Keeley is now liaising with her old school about talking to the girls there about the opportunities for them in construction. “My parents say they always knew I’d end up working with buildings in some way – and I’m so glad they were right, and that I’ve found my way to Helix for the next step in my career.”

No Uni, no problem

Not all routes into the construction industry require a university or formal education pathway, there are many ways to join the sector – whether through apprenticeship schemes or bringing skills across from an entirely different sector. 

Gill Callaghan is a Senior Buyer with Helix. She spent a year at college and decided it wasn’t for her. Luckily, she found a Modern Apprenticeship with a builders’ merchant and the rest, as they say, is history. 

Having worked in sales and management roles for several construction companies before swapping to a Buyer role with Helix, Gill has often been the only female in a managerial role and has experienced some patronising and disrespectful behaviour over the years. Previously, she says, she was treated differently to her male peers despite being equal in seniority, but this just made her more determined to show people that she knew what she was talking about and to prove herself in the construction world.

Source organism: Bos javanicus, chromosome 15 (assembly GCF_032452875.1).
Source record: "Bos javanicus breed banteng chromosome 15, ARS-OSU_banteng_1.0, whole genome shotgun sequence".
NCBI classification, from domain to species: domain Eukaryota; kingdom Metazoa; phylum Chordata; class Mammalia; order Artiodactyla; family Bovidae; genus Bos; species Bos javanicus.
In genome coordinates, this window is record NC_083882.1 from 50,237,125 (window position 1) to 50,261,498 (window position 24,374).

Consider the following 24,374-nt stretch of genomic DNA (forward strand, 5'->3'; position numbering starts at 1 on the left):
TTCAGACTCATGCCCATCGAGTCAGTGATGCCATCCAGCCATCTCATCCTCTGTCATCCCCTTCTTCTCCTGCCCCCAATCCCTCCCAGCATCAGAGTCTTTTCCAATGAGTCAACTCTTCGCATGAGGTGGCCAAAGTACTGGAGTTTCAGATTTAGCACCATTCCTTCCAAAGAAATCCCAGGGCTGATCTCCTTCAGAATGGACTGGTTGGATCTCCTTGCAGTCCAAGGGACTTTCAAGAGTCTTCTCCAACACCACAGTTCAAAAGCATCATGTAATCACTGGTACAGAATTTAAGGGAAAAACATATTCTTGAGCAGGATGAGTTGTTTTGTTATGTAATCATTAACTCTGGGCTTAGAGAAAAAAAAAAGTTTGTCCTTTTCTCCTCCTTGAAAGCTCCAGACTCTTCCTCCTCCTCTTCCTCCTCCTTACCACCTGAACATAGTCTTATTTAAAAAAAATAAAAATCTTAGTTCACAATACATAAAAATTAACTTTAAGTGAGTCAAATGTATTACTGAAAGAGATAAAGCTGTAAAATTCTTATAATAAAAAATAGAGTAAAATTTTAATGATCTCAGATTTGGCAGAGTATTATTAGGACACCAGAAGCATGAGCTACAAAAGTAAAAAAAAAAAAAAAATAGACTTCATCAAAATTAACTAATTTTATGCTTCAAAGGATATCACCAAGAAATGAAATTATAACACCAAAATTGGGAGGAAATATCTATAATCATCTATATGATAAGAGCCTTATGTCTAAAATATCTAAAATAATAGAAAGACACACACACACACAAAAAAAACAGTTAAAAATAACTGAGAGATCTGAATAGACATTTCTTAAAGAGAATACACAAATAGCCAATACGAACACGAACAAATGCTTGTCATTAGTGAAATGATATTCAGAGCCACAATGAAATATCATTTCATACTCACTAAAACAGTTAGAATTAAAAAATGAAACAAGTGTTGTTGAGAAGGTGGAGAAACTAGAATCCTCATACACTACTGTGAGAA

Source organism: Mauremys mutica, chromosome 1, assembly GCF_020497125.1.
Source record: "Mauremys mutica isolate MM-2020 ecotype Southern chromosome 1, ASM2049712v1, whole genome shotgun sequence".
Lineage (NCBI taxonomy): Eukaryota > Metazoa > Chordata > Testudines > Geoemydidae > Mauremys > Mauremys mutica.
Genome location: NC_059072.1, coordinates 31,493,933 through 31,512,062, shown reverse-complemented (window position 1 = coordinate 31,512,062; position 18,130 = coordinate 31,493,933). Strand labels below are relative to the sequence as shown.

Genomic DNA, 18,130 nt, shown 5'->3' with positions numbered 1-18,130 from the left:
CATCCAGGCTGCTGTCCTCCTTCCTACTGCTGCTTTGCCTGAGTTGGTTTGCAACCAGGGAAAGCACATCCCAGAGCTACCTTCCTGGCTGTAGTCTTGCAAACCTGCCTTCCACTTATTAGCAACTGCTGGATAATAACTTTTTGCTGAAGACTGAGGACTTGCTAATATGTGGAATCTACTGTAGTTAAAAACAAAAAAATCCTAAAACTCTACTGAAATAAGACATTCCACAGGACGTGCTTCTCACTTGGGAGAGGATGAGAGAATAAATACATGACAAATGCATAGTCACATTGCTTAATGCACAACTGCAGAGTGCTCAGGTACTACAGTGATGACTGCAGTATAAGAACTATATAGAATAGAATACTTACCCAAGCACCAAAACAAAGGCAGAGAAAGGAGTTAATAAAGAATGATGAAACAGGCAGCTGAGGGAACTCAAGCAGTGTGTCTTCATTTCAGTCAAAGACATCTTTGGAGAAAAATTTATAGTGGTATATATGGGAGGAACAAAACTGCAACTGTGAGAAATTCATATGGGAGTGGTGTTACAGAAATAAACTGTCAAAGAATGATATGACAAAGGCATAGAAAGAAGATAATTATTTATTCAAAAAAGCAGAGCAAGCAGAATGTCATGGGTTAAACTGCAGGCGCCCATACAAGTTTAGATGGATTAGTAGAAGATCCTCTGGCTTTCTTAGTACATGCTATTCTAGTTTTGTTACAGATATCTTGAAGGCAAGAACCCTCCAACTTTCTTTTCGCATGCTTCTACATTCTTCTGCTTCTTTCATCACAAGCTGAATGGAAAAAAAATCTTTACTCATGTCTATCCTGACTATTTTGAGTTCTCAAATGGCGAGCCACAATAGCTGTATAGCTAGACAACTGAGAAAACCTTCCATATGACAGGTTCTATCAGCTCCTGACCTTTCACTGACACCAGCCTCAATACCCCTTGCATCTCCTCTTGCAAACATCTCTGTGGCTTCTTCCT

Gill feels it’s much more acceptable to be a woman in construction now and would encourage more girls to consider it as a career choice. “I think it does wonders for your confidence when you prove you know your stuff and get your voice heard. It helps you become a stronger person.”

She sees there are still challenges for females in such a male dominated sector however, especially those trying to juggle family commitments and childcare, as she finds it’s rarely a 9-5 job. “Having said that, it can be done. Helix is very flexible, making the life-work juggle much easier to navigate.” 

Joining the industry later

Having joined Helix as a Business Support Manager around a month ago, Lucy Martin is the company’s latest recruit. With two grown up sons, and many years’ experience in a variety of industries, Lucy didn’t join the construction industry until she was 30. 

Having worked on large scale bids and projects for some of the biggest urban developers in the country, she loves the variety that her roles in construction have provided. “One day I could be submitting a bid, the next seeing another project start on site, and the next arranging or attending an event – no two days are the same and that’s what I enjoy.”

Having joined the construction industry later in her career, Lucy enhanced her learning by completing an Association of Project Management accreditation, and thinks waiting until you know what you enjoy and want to focus on in your work life can work just as well as a formal education straight out of college. Lucy says she would definitely encourage girls and women into the industry, even if they don’t want to study at college or have been working in a completely different environment.